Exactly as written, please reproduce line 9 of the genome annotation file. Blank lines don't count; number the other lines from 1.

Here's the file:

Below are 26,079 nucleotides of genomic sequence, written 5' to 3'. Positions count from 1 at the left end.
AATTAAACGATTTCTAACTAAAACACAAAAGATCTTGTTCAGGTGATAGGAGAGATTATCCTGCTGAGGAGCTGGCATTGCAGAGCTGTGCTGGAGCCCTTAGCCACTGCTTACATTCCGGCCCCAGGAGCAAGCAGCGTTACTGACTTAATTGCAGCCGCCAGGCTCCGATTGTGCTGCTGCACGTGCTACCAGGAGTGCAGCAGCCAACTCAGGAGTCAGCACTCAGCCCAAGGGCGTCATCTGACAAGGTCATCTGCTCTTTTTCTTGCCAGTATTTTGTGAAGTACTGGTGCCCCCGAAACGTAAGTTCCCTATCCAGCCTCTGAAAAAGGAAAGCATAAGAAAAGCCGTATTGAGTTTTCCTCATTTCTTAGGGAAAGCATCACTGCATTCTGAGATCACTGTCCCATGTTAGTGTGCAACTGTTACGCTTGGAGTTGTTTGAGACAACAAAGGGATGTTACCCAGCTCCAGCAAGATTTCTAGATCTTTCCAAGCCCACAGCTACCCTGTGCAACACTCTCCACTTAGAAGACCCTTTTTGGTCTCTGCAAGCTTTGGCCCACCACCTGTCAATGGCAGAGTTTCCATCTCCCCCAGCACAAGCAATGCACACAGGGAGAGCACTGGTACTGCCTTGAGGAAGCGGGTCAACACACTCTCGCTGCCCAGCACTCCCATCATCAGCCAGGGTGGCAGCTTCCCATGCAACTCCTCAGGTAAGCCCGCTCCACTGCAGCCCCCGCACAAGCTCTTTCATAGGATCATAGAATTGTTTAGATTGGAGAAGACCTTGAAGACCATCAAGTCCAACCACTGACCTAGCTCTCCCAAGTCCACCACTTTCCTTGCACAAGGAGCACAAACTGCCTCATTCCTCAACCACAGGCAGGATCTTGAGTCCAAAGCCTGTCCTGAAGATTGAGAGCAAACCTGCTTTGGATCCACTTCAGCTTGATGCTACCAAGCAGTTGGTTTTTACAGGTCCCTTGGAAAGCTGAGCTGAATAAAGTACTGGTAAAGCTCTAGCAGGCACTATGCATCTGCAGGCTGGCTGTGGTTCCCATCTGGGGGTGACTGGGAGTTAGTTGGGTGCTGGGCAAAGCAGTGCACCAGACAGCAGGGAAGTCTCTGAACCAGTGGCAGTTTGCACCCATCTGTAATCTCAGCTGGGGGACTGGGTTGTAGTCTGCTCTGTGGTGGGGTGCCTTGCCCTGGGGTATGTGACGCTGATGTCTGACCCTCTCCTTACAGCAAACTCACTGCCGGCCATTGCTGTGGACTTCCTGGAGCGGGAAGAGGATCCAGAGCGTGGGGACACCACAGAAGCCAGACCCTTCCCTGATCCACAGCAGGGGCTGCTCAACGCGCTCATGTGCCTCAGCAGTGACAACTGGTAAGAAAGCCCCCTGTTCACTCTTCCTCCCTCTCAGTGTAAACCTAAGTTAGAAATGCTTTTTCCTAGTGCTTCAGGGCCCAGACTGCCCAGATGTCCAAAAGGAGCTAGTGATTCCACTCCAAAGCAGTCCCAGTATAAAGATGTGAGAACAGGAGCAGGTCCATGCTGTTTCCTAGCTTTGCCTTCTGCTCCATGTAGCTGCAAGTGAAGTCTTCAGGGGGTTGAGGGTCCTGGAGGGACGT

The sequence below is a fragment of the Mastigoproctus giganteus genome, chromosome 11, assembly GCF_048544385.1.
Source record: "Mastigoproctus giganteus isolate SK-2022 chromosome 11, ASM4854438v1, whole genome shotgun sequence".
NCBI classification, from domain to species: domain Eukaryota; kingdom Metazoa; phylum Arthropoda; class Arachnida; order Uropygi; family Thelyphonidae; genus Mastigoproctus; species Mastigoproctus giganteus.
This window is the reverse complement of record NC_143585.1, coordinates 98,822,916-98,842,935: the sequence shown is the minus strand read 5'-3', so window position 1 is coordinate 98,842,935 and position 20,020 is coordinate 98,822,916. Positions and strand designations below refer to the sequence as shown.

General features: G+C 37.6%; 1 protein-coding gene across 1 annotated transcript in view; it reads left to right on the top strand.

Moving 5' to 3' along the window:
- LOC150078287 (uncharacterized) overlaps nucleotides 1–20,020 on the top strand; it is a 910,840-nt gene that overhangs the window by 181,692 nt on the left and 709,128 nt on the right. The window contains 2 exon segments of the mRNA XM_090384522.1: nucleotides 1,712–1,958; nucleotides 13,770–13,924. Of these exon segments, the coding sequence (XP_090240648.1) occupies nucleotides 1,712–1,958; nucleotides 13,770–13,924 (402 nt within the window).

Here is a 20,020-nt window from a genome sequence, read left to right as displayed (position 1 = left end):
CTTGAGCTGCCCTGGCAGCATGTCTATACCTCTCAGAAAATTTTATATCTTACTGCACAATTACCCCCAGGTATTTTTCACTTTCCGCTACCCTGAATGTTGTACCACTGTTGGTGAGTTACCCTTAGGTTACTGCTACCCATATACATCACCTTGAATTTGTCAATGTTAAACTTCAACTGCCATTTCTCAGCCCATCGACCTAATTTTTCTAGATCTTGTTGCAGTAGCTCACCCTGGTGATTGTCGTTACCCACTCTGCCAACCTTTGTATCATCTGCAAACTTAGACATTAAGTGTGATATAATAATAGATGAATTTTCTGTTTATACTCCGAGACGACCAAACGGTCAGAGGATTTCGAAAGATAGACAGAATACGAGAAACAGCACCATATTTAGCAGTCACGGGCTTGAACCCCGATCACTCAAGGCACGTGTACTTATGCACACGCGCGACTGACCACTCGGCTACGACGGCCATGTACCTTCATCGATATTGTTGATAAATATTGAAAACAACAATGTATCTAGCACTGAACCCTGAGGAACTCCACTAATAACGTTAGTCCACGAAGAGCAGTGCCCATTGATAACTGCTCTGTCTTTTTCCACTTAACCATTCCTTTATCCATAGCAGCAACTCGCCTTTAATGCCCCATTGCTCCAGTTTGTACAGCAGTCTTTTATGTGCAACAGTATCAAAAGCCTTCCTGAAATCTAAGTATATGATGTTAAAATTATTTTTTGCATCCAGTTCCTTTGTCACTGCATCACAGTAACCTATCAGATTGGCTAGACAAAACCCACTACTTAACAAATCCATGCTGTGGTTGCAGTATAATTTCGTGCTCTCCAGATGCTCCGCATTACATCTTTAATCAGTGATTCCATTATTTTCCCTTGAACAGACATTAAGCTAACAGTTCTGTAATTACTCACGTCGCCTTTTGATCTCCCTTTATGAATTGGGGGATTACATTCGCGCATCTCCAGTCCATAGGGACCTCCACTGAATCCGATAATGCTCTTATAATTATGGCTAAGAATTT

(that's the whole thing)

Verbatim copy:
- LOC150078287 (uncharacterized) overlaps nucleotides 1–20,020 on the top strand; it is a 910,840-nt gene that overhangs the window by 181,692 nt on the left and 709,128 nt on the right. The window contains 2 exon segments of the mRNA XM_090384522.1: nucleotides 1,712–1,958; nucleotides 13,770–13,924. Of these exon segments, the coding sequence (XP_090240648.1) occupies nucleotides 1,712–1,958; nucleotides 13,770–13,924 (402 nt within the window).